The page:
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From Aug 2006 - Nov 2013 WeDig provided a live forum for diggers & fans of Vindolanda. It has now been mothballed and will be maintained as a live archive.

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'Area A'; June 2010
Topic Started: Jun 11 2010, 01:46 PM (1,483 Views)
Badger
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Here is my best attempt to sketch in the via principalis. Two observations:
1. It is wider than either the current Stanegate or the treacherous Military Road that runs past Twice Brewed Inn.
2. Harry's 3 year old would have done a better job than I did.
Tim Wolter
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MichaelH
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Re. Post # 13
That looks fine Harry. The wall of the next barrack building (to the west) is across that intermediate road, against the west side of the drain.

Sorry you couldnít be here in person this week

Michael
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SacoHarry
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Alright, so let's see if this is an improvement. Here, for ref, is Michael's original:
Posted Image

The overlay:
Posted Image

There are three major periods shown here, spanning well over a century:

Period VI-A (items that are shades of pink) -- This is known as the Antonine Fort or Stone Fort I. It ran around AD 180 to AD 200, and was sited more or less in the location of the latest fort (the one whose walls are visible today).
* VI-A-1 is a wall foundation running north-south, most likely a barrack.
* VI-A-2 is a road surface. Can't tell exactly what it's doing, as later stonework is on top of it. But it may be part of the so-called "intervallum road" that ran around the inside of Stone Fort I's fort walls.
* VI-A-3 is a well-laid stone drain that was set into some of the VI-A-2 road surface and runs north-south.

Period VI-B (one item - the blue circle) -- This is the very short-lived Severan period (about AD 205 to AD 213).
* VI-B-1 is a small "roundhouse" -- one of dozens that were built in neat rows across the old fort platform in this period. Their use is still debated.

Period VII (items in yellow) -- This is Stone Fort II, the fort built by the IV Cohort of Gauls, who occupied Vindolanda from AD 213 until at least about AD 369.
* VII-1 is the grand flagged roadway from the fort's main entrance (the northern entrance) all the way to the HQ.
* VII-2 is a barrack block, one of three located in the NW quadrant of the fort (the other two were dug in '09, and make up the bulk of the stones visible to the right in this picture)

What's important to keep in mind is that all three of these periods are -totally- independent of each other. At the end of the Antonine period, the fort was knocked down -- leveled to the ground -- to make a smooth platform for the Severan roundhouses. After less than a decade, all of the Severan roundhouses were themselves knocked to the ground and the site leveled to build Stone Fort II.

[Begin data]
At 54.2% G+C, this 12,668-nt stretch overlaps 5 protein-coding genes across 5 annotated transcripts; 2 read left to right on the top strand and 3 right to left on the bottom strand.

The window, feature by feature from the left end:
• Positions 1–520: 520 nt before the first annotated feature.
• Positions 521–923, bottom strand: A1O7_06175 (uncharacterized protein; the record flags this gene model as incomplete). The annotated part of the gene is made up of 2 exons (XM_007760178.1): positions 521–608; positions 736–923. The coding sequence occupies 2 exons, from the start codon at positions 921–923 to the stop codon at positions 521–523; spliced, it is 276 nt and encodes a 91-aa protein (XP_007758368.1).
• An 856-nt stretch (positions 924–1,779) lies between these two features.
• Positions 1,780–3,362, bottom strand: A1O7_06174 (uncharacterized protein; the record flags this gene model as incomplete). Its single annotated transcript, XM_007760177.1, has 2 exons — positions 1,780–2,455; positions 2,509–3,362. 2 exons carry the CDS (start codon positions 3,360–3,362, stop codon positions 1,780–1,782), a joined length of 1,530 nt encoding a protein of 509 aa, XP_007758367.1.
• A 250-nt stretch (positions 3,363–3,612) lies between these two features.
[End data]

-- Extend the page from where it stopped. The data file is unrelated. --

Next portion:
Oh, and for a last orientation, here's a plan of where the pic is taken from:
Posted Image
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MichaelH
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Photo 27th June. Looking south. Meanwhile back in the barracks.
Photo 1. This is one of the barrack rooms (Excavated in 2009) which has been modified over the years from early 3rd century. The winter weather had broken the soil down to fine sandy dust which was cleaned off, the floor was recorded and photographed.
The sandy dust certainly stuck to sun cream, that could have been another photo!

Photo 2. The top layer of stones were removed and cleaned down to the next level of floor, this was recorded and photographed again. Pieces of pottery, nails, including boot nails, and other rusted metal possibly spear heads were found.
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MichaelH
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More stone lifted, and as before....
Photo 1. The wall on the right is not part of the AD.213 barracks, itís thought to be late 4th century, and divides this room in half. Some of the lower level flooring just below the soil level looks continuous under the wall. On the left is the north/south passageway

Photo 2. Looking west across the floor, the later wall and the other part of the room (where the barrows are) Notice those stone joints in a vertical line, not good building but maybe that helps the wall to move with the ground subsidence?? In the background is the intervallum road and west wall.
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MichaelH
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30 June. Tea break in a welcome shady spot on a hot day.
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Badger
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Michael
On behalf of all of us who stood on those floor levels and wondered what the next layer down was....thanks!
I do hope the occupants had some kind of bed/mattress/hammock arrangements, sleeping on those floors would have been brutal.
Tim Wolter
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